Several Etrogim are commonly sold on the market that we can identify with certainty as genuine, authentic Etrogim, and not the product of grafting. One such Etrog is known as the "Hazon Ish Etrog." The Hazon Ish (Rav Yeshaya Karelitz, 1878-1953) planted an Etrog tree and would use those Etrogim for the Misva. It can be presumed that if the Hazon Ish used the fruit of this tree for the Misva, this tree was authentic and not from a grafted plant. Therefore, Rav Michel Yehuda Lefkowitz (1913-2011), a student of the Hazon Ish, took a seed from a fruit of this tree and planted it outside his home. The Etrogim from this tree were regarded as definitively authentic, as they were the products of the Hazon Ish’s Etrog tree. Subsequently, orchards of Etrogim were planted with the seeds of these fruits. Etrogim from these orchards are known as "Hazon Ish Etrogim" and are considered special due to their distinguished "ancestry" which allows us to be certain that they are authentic.
The same can be said about Yemenite Etrogim. When the Jews of Yemen emigrated to Eretz Yisrael in the 1950s, they took Etrogim with them and planted them in Eretz Yisrael. The Yemenite Jews have a tradition confirming the authenticity of their Etrogim, and so Yemenite Etrogim are likewise considered special because of their definitive authentic status. Many Halachic authorities, including Hacham Ovadia Yosef, Hacham Bension Abba Shaul (Israel, 1923-1998) and the Brisker Rav (Rav Yitzhak Zev Soloveitchik, 1886-1959), praised these Etrogim because of their special status. Hacham Ovadia Yosef also praised Moroccan Etrogim, which were likewise known to be authentic, and which were used throughout the generations by many great Rabbis. Another type of Etrog which is known for its authenticity is the Yanover Etrogim, which come from Italy.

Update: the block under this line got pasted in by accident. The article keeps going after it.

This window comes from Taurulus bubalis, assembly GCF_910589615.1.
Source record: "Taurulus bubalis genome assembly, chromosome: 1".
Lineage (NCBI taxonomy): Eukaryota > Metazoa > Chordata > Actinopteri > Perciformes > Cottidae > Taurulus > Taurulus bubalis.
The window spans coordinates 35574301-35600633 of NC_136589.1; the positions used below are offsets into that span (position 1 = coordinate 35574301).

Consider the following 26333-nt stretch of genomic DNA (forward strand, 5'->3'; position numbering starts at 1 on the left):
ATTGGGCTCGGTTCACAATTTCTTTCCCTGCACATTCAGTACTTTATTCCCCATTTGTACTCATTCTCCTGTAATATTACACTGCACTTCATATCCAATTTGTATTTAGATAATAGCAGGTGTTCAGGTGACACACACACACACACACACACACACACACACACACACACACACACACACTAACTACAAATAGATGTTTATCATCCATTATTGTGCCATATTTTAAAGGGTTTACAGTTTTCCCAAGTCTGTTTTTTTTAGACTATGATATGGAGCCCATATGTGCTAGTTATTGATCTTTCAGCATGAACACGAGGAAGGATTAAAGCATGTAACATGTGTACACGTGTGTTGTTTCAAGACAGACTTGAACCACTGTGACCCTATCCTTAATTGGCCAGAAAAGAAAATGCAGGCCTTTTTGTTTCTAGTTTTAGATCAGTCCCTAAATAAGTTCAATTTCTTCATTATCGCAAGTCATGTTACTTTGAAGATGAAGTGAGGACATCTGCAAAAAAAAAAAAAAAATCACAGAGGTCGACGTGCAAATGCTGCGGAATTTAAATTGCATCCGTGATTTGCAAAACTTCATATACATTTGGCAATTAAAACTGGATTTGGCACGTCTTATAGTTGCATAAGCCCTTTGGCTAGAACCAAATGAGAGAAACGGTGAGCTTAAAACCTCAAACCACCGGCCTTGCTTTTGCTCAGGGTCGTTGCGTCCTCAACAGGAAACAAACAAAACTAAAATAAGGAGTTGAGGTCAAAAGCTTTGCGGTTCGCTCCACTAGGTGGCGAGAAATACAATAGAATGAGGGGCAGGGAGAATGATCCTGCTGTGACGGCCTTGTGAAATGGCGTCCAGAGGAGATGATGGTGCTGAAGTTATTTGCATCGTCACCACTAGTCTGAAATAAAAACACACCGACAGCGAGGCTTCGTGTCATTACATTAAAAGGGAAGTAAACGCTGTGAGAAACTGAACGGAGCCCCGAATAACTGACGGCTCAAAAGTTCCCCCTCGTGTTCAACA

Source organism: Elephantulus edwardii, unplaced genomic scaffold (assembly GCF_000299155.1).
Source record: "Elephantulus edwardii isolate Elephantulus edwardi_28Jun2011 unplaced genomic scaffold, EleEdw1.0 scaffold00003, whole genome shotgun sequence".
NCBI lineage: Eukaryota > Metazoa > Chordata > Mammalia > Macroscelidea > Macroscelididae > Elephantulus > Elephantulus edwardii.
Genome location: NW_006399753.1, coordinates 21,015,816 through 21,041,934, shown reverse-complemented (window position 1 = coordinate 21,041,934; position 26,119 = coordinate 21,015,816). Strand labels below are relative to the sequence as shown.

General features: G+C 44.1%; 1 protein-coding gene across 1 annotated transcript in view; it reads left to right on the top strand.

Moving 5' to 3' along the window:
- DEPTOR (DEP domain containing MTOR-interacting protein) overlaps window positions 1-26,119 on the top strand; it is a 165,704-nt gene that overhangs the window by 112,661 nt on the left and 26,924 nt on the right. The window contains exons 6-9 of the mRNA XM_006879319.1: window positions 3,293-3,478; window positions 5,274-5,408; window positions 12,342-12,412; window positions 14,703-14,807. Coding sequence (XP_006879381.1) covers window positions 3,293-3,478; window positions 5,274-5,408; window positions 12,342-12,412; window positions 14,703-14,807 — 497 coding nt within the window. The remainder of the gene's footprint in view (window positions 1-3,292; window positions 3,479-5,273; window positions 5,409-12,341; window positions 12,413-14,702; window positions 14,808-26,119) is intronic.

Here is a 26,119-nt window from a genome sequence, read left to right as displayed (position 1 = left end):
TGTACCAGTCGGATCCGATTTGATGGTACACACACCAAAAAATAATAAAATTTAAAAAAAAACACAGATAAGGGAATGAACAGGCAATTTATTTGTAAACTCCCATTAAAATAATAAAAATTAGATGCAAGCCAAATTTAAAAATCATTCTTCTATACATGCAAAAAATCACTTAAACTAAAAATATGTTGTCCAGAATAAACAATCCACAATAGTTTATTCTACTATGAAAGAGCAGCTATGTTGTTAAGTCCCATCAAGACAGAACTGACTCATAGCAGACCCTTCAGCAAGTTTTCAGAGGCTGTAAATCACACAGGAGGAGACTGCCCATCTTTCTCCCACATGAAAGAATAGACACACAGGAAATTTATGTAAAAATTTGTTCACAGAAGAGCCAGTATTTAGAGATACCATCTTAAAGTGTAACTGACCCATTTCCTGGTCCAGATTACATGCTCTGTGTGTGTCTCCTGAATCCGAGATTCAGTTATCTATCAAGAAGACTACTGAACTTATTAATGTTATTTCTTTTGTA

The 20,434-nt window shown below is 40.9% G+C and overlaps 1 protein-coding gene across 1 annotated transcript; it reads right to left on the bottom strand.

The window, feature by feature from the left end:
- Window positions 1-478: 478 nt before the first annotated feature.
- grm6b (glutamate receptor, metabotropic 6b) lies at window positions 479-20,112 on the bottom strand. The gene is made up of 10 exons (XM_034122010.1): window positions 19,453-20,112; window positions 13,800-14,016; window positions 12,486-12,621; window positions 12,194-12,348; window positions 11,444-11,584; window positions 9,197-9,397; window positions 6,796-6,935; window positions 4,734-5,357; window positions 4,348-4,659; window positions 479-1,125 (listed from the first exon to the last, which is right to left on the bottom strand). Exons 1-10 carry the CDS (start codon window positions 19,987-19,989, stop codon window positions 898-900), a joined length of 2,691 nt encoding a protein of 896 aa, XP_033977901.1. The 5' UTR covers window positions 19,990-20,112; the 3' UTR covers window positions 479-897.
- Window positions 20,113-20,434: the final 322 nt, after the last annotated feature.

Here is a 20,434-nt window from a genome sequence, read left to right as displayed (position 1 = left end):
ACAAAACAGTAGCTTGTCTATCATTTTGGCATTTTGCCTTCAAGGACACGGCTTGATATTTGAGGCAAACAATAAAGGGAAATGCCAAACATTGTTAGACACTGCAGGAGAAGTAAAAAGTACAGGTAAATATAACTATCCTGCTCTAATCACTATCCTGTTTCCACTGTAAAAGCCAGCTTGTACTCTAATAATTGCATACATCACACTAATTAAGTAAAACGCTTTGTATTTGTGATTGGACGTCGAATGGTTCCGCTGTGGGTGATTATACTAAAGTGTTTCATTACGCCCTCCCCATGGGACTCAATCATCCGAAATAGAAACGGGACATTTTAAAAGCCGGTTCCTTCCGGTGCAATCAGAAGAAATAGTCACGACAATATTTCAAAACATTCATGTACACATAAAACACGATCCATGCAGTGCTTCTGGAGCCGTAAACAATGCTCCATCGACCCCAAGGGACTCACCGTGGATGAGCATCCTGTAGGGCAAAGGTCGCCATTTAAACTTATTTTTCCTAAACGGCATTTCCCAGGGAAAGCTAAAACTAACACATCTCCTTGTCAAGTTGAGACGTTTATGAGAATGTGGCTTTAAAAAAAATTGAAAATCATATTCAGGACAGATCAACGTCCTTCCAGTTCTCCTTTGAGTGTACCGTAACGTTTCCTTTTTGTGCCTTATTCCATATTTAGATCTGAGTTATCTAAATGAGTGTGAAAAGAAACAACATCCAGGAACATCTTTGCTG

Additionally, special preference should be given to the Etrogim of Eretz Yisrael. Rav Yechiel Michel Epstein (Nevarduk, 1829-1908), in his Aruch Ha’shulhan (Orah Haim 648), elaborates on the importance of using an Etrog grown in Eretz Yisrael when such an Etrog is available. He writes that it would be a grave affront to our land if one has the option of using an Etrog from Eretz Yisrael but chooses instead to use an Etrog grown outside the land. This point is made by many other Halachic authorities, as well.
It must be emphasized that the special status of these groups of Etrogim is due solely to the fact that their authenticity can be assured. This certainly does not mean that every Hazon Ish Etrog or Yemenite Etrog is valid for use. There are many factors involved in determining the status of an Etrog, and thus regardless of which type of Etrog one purchases, it is advisable to show it to a competent Rabbi to confirm its validity. Furthermore, one should ensure to purchase his Etrog from a reliable source. Today, Arba Minim stands are set up like newspaper stands, and the people selling the Arba Minim are not experts or necessarily reliable. Just as one would not purchase jewels from some youngster selling them on the street, similarly, one should not purchase an Etrog – a precious commodity no less valuable than jewels – from just anyone who happens to be selling them.